secretary of the Department of Environment and Natural Resources (DENR).
ISSUE: Whether or not petitioners have a cause of action?
HELD: Yes, petitioners have a cause of action. The case at bar is of common interest to all Filipinos. The right to a
balanced and healthy ecology carries with it the correlative duty to refrain from impairing the environment. The said
right implies the judicious management of the countrys forests. This right is also the mandate of the government
through DENR. A denial or violation of that right by the other who has the correlative duty or obligation to respect or
protect the same gives rise to a cause of action. All licenses may thus be revoked or rescinded by executive action.

2.

SALVACION VS. CENTRAL BANK

Salvacion v. Central Bank of the Philippines

278 SCRA 27
FACTS: Greg Bartelli, an American tourist, was arrested for committing four counts of rape and serious illegal detention
against Karen Salvacion. Police recovered from him several dollar checks and a dollar account in the China Banking
Corp. He was, however, able to escape from prison. In a civil case filed against him, the trial court awarded Salvacion
moral, exemplary and attorneys fees amounting to almost P1,000,000.00.
Salvacion tried to execute the judgment on the dollar deposit of Bartelli with the China Banking Corp. but the latter refused
arguing that Section 11 of Central Bank Circular No. 960 exempts foreign currency deposits from attachment,
garnishment, or any other order or process of any court, legislative body, government agency or any administrative body
whatsoever.
Salvacion therefore filed this action for declaratory relief in the Supreme Court.
ISSUE: Should Section 113 of Central Bank Circular No. 960 and Section 8 of Republic Act No. 6426, as amended by PD
1246, otherwise known as the Foreign Currency Deposit Act be made applicable to a foreign transient?
HELD: The provisions of Section 113 of Central Bank Circular No. 960 and PD No. 1246, insofar as it amends Section 8
of Republic Act No. 6426, are hereby held to be INAPPLICABLE to this case because of its peculiar circumstances.
Respondents are hereby required to comply with the writ of execution issued in the civil case and to release to petitioners
the dollar deposit of Bartelli in such amount as would satisfy the judgment.
RATIO: Supreme Court ruled that the questioned law makes futile the favorable judgment and award of damages that
Salvacion and her parents fully deserve. It then proceeded to show that the economic basis for the enactment of RA No.
6426 is not anymore present; and even if it still exists, the questioned law still denies those entitled to due process of law
for being unreasonable and oppressive. The intention of the law may be good when enacted. The law failed to anticipate
the iniquitous effects producing outright injustice and inequality such as the case before us.
The SC adopted the comment of the Solicitor General who argued that the Offshore Banking System and the Foreign
Currency Deposit System were designed to draw deposits from foreign lenders and investors and, subsequently, to give
the latter protection. However, the foreign currency deposit made by a transient or a tourist is not the kind of deposit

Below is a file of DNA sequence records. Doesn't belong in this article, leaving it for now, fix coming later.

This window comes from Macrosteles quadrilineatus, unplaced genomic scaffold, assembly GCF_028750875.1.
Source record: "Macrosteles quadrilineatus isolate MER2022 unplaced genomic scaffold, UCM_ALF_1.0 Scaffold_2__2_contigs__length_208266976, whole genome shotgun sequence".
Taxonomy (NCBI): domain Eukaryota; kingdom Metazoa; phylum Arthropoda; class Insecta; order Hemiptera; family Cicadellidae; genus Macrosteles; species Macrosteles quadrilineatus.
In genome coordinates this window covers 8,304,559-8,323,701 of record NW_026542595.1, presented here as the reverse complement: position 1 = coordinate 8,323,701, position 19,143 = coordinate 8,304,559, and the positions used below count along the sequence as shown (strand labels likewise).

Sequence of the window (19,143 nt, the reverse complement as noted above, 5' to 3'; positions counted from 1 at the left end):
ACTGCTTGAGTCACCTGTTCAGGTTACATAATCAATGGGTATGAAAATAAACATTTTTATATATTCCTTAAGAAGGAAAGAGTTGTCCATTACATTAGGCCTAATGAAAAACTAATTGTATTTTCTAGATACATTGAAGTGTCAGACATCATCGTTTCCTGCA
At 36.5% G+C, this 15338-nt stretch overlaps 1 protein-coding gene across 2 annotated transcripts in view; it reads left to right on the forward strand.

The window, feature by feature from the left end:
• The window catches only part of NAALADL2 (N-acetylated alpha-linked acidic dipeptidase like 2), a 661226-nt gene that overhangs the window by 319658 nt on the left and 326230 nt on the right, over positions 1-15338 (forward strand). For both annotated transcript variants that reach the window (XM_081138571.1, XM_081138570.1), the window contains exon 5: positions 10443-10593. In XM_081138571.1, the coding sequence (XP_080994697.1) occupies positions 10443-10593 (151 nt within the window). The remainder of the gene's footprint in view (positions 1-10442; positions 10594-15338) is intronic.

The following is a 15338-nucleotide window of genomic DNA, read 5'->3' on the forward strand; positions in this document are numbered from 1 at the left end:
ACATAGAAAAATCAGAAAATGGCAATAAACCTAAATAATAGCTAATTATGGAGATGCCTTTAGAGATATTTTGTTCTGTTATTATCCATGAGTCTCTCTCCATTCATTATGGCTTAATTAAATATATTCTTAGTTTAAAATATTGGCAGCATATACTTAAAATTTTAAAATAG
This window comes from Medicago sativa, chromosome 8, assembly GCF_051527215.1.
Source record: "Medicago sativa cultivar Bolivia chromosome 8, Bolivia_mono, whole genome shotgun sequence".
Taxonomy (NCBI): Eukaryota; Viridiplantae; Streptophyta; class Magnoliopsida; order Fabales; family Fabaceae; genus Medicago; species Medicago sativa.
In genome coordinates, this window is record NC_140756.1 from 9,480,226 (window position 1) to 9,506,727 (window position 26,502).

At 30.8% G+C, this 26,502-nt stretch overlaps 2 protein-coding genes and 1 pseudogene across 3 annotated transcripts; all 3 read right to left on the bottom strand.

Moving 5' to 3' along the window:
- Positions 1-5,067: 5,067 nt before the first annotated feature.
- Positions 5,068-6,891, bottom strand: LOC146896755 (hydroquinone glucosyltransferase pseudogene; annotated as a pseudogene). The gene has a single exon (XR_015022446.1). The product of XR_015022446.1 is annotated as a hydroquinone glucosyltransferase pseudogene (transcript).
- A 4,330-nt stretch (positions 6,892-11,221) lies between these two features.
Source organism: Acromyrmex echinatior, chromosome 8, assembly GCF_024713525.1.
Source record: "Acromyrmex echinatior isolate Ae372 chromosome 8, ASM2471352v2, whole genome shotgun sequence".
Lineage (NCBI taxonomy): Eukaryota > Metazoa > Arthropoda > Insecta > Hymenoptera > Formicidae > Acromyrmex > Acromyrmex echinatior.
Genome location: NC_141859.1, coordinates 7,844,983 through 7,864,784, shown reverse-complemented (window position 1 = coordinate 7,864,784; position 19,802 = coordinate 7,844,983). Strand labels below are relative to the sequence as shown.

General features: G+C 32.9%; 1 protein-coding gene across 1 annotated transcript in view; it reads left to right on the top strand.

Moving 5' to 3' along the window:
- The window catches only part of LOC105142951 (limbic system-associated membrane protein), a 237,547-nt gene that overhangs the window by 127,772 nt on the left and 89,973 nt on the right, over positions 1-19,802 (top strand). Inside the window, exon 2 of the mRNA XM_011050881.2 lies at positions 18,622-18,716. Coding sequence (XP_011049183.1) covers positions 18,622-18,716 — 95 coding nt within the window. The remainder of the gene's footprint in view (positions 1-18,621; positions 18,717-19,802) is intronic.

encouraged by PD Nos. 1034 and 1035 and given incentives and protection by said laws because such depositor stays
only for a few days in the country and, therefore, will maintain his deposit in the bank only for a short time. Considering
that Bartelli is just a tourist or a transient, he is not entitled to the protection of Section 113 of Central Bank Circular No.
960 and PD No. 1246 against attachment, garnishment or other court processes.
Further, the SC said: In fine, the application of the law depends on the extent of its justice. Eventually, if we rule that the
questioned Section 113 of Central Bank Circular No. 960 which exempts from attachment, garnishment, or any other order
or process of any court, legislative body, government agency or any administrative body whatsoever, is applicable to a
foreign transient, injustice would result especially to a citizen aggrieved by a foreign guest like accused Greg Bartelli. This
would negate Article 10 of the New Civil Code which provides that in case of doubt in the interpretation or application of
laws, it is presumed that the lawmaking body intended right and justice to prevail.

Salvacion vs. Central Bank of the Philippines (G.R. No.


94723. August 21, 1997)
KAREN E. SALVACION, minor, thru Federico N. Salvacion, Jr., father and Natural Guardian, and Spouses
FEDERICO N. SALVACION, JR., and EVELINA E. SALVACION, petitioners,
vs.
CENTRAL BANK OF THE PHILIPPINES, CHINA BANKING CORPORATION and GREG BARTELLI y
NORTHCOTT,respondents.

Ponente: TORRES, JR.

FACTS:
Respondent Greg Bartelli y Northcott, an American tourist, coaxed and lured the 12-year old petitioner Karen Salvacion to
go with him in his apartment where the former repeatedly raped latter. After the rescue, policemen recovered dollar and
peso checks including a foreign currency deposit from China Banking Corporation (CBC). Writ of preliminary attachment
and hold departure order were issued. Notice of Garnishment was served by the Deputy Sheriff to CBC which later
invoked R.A. No. 1405 as its answer to it. Deputy Sheriff sent his reply to CBC saying that the garnishment did not violate
the secrecy of bank deposits since the disclosure is merely incidental to a garnishment properly and legally made by
virtue of a court order which has placed the subject deposits in custodia legis. CBC replied and invoked Section 113 of
Central Bank Circular No. 960 to the effect that the dollar deposits of Greg Bartelli are exempt from attachment,
garnishment, or any other order or process of any court, legislative body, government agency or any administrative body,
whatsoever. Central Bank of the Philippines affirmed the defense of CBC.
ISSUE: